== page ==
FREEDOM OF SHIT. It's a longstanding rule among cranks like me that when everyone agrees on something, the wise man should run screaming in the other direction. Like many fun, contrarian sentiments, this one's more honored in the breach than in the observance -- if you find yourself shaking your fist at clean air and water, you should go see a shrink, and start the first session by telling the shrink how you were molested by your high school Debate Club coach.
But the ABC 9/11 story is a good case study for my rule. Many liberals are going berserk over the whoppers told therein (particularly one in which, if I understand it aright, Sandy Berger lets Osama slip away because he's busy recruiting little girls to blow Clinton). Some conservatives have begun to say that the liberals may have a point.
I understand why the Clinton people are upset: The Path to 9/11 is a consensus reality event, like a war memorial or an official Best Foreign Film Academy Award entry, and it would be injurious to their political health (not to speak of the truth, though we will in a minute) to allow this particular event to tar them as national security slackers. Digby worries that "if this nonsense is allowed to stick, we will be battling these inaccurate demagogic, phantoms for another 50 years."
One should of course call out lying liars, and tell the countervailing truth as eloquently as one can. But when we attempt to manipulate consensus events, we refute the reality of culture. (I know it's a stretch to call an ABC Mini-series part of culture, but hear me out.)
Now I hate to even use the word "culture," because in our depraved era, it's usually on the other end of a little teeter-totter that goes "culture...war." In fact, that's the problem here, and it exercises me sufficiently that I have to talk about things normally best left unspoken.
Any culture worthy of the name is fluid, animated by innumerable human currents -- works of art and works of crap-art, invention of new styles and adaptation of old and even foreign ones, shifts in language, shared experiences, and so on. To the extent that human experience is rich, that is, more meaningful than the life of a cow or a dog, culture makes it so.
The vectors of these currents are to some extent traceable, but not very tractable. Still, there is a base impulse in some people that makes them want to manipulate it, rather than contribute to it in the normal way; to decree, turn right (or left) here.
This motivates the many Kulturkampf buffoons who comprise alicublog's favorite targets -- the yapping dogs like Bozell and Malkin and Reynolds et alia, whose only contributions to culture are insane demands that they be put in charge of it -- and, of course, totalitarians throughout history.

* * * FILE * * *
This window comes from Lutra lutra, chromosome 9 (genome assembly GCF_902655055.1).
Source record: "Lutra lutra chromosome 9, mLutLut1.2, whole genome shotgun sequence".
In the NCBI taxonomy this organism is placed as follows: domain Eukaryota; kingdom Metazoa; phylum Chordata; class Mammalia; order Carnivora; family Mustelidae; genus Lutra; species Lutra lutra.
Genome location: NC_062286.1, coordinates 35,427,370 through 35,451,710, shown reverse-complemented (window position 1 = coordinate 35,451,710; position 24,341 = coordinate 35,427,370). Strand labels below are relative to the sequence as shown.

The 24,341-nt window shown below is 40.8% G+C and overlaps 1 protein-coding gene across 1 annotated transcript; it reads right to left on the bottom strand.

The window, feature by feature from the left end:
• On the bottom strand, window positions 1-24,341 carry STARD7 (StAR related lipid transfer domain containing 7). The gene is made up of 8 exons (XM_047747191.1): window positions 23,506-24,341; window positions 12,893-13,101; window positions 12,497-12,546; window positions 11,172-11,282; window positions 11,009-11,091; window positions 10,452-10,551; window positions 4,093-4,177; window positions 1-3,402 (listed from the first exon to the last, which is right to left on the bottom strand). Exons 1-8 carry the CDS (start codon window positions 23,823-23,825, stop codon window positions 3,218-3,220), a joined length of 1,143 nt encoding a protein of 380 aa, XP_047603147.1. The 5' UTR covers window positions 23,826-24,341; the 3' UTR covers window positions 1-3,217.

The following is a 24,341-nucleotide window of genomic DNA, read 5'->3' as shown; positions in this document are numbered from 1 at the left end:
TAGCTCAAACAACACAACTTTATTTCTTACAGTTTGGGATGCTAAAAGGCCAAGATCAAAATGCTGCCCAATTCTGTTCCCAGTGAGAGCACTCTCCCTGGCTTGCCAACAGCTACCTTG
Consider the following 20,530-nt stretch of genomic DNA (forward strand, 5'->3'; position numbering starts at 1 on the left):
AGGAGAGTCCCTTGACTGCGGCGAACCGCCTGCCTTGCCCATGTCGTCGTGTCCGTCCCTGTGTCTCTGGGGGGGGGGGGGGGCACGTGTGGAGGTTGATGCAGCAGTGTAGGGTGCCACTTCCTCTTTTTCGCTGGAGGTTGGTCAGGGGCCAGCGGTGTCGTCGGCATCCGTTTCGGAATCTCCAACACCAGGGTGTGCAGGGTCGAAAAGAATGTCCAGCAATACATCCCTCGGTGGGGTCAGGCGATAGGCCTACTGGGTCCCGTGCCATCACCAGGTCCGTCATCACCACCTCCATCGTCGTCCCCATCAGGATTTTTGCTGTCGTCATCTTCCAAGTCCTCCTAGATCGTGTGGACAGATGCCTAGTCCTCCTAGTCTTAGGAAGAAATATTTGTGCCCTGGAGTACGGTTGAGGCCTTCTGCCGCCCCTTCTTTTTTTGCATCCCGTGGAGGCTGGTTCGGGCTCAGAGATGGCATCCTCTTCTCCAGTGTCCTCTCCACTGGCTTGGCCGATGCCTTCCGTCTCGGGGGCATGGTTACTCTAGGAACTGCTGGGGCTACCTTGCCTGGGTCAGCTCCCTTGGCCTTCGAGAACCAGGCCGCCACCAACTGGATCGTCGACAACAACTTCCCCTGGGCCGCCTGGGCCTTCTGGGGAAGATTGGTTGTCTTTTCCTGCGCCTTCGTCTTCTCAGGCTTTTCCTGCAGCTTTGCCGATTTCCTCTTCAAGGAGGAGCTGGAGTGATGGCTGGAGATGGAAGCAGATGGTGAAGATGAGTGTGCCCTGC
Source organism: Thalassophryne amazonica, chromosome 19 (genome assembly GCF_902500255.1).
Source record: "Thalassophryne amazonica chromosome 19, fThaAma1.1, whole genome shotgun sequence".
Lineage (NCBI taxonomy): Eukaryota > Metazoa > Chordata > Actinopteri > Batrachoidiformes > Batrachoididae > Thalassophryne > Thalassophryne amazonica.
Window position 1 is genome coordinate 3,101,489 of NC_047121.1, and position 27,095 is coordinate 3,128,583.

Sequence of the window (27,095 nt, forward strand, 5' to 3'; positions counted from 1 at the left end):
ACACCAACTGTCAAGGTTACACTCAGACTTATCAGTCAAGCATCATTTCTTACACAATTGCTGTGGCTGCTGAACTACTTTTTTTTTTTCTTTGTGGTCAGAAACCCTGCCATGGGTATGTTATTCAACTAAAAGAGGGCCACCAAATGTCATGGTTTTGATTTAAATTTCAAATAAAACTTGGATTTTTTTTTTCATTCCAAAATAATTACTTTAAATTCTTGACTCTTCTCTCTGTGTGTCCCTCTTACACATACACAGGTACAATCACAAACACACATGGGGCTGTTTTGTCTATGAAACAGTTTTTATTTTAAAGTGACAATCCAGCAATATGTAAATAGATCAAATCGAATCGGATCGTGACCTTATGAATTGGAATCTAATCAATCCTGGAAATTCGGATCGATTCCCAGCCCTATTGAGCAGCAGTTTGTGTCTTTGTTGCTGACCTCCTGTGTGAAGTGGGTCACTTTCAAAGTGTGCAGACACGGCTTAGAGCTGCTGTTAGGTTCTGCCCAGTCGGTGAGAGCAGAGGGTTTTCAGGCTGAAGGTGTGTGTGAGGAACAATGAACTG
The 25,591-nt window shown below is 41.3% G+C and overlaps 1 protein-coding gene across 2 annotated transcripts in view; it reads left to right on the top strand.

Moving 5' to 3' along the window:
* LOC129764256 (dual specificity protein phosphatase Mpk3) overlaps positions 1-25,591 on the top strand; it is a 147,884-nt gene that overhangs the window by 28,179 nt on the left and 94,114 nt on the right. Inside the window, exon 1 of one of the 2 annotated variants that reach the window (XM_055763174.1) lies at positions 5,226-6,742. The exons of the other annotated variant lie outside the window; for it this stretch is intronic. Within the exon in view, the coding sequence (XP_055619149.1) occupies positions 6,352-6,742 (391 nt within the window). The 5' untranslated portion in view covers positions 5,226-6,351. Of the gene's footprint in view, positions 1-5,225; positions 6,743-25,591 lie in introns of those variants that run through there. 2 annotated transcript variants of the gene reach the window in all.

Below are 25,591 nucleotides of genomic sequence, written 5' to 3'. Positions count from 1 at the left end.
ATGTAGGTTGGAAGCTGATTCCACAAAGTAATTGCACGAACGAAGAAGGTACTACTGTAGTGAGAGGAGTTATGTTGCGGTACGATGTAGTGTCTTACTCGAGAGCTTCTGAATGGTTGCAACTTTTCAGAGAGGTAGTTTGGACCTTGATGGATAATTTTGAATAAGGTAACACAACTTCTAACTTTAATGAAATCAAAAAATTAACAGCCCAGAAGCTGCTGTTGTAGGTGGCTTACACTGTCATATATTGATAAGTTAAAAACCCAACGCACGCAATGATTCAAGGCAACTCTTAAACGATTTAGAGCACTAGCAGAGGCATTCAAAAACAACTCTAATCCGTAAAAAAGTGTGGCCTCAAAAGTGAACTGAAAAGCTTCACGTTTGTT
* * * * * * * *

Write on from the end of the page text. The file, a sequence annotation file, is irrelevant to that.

My problem with those guys is not that they are supporting wrong causes (though they usually do that, as well) but that they are engaged in anti-human activity. It is that they see the most natural and wonderful thing in the world, the evolution of human consciousness, and think how much better it would be if only they could control it with the blunt instruments of politics.
Now, culture is in some ways as supple and self-healing as the human body, so maybe in the long term it's a wash. (On the other hand, if you beat up the human body enough, it stops self-healing so good.)
But I worry that too many Americans are taking the bait, and coming to believe that culture is what the goon squad thinks it is: something to be wrestled over for political points.
If this sort of thing spreads much more, we will become a nation of Jason Apuzzos -- crazed nerds unable to enjoy a drama, historical or otherwise, or a comedy, or a trailer or a poster, without fumbling for our calculators, trying to figure out which side is winning the culture war. (The correct answer would be "not culture.")
I choose not to be part of it. Hack writer though I may be, there are some forms of hackery my ink-stained hands will not deign to touch.
In my own practice, I answer bullshit with non-bullshit (or, on slow days, better phrased bullshit). It may not be the most efficacious way to shore up votes in the Third Ward, but it's clean work.
UPDATE. Lots of disagreement in comments, which is understandable. Let me clarify something: I don't disapprove of calling bullshit when bullshit is smelt. Why, that's my hobby.
What bothers me is that ABC has allowed its program to be edited -- at the last minute, no less -- by politicians like Tom Kean. Yeah, he's a producer as well as a consultant, I just found out, so he has some legitimate authority here. But I believe he's been put front and center in this imbroglio because that insulates ABC from seeming to respond directly to pressure from government officials. Call me cynical.
I would have been pissed if Spike Lee's Katrina doc got this kind of treatment, and I can't approve it in this case, either.